Curses, foiled again!

I don’t understand why Wiccans and Pagans continue to shoot themselves in the foot. The latest example is a blog I’ve just started reading that has a three part guest series on curses. Regardless of the good intentions of the author and the blog owner, what these posts actually do is create misunderstanding among people potentially interested in magic and give ammunition to people who want to believe that Pagans and magic users are wicked witches from fairytales. It’s an irresponsible thing to post and is an example of why I am sometimes ashamed of my coreligionists.

Talking about curses as actual magical practices is almost certain to do more harm than good. Most people who are concerned that they might be under a curse or suffering a psychic attack of some kind are looking for an external cause for their problems because they don’t want to face what’s actually going on. Period. Implying otherwise without knowing the exact details of a particular situation is going to add fuel to the fire of people’s imaginations at the precise moment when what those people need most is clear, hard reality.

The author explains that “entropy curses” often manifest as extremely unlikely strings of bad luck, and while he (?) points out that readers should look for very unprobable strings of events, he gives the following example:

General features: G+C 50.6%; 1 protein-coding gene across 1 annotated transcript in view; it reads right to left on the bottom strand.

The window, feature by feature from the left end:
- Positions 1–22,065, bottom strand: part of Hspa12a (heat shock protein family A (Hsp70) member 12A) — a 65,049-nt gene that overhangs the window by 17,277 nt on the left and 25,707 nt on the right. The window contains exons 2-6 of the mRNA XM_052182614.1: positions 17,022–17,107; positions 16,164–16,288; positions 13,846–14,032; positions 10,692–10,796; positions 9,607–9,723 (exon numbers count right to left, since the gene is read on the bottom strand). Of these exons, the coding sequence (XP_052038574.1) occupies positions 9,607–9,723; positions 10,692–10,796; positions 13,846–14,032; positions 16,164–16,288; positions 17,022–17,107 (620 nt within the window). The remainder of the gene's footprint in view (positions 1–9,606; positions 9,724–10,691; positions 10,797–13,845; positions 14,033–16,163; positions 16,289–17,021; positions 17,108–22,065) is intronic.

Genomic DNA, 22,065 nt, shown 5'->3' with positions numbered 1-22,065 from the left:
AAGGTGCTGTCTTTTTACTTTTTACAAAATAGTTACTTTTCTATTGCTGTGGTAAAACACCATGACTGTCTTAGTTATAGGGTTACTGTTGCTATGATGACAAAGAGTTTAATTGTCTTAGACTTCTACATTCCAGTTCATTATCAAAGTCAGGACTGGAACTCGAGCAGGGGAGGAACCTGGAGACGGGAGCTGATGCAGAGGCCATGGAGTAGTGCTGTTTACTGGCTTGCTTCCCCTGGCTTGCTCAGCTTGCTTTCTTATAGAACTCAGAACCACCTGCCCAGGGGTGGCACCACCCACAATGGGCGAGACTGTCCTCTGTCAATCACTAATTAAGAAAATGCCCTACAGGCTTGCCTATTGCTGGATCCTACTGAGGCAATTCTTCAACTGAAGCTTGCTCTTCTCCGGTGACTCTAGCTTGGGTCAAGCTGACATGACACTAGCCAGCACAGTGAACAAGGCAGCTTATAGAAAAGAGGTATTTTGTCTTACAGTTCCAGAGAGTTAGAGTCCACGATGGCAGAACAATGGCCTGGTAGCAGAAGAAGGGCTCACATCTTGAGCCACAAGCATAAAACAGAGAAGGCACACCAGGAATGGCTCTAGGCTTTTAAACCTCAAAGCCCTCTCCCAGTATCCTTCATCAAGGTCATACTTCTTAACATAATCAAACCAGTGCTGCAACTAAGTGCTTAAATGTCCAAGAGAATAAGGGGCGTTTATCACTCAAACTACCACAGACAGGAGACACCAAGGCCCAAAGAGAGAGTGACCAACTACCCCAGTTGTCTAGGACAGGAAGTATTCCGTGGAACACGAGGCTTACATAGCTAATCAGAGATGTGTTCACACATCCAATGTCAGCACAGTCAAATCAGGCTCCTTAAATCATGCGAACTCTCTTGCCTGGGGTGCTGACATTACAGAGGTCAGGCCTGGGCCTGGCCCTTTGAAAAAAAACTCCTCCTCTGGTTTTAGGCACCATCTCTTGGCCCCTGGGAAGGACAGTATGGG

If your house gets robbed one day, and then two days later all your pet fish die, and the next day your favorite sneakers go missing, only to have your grandmother pass the next week, well, then that’s possibly a curse.

No, it’s not. Thinking that these events result from a curse is a prime example of magical thinking that fails my “What if I’m wrong?” test. I apply this test on a regular basis: for example, I meditate, and I hold religious and magical beliefs about what meditation means and does. What if I’m wrong? Well, meditation has been proven to have physical and psychological benefits, completely independent of the religio-magical aspects of my beliefs. And if I do it wrong, at worst, I’ve wasted some time.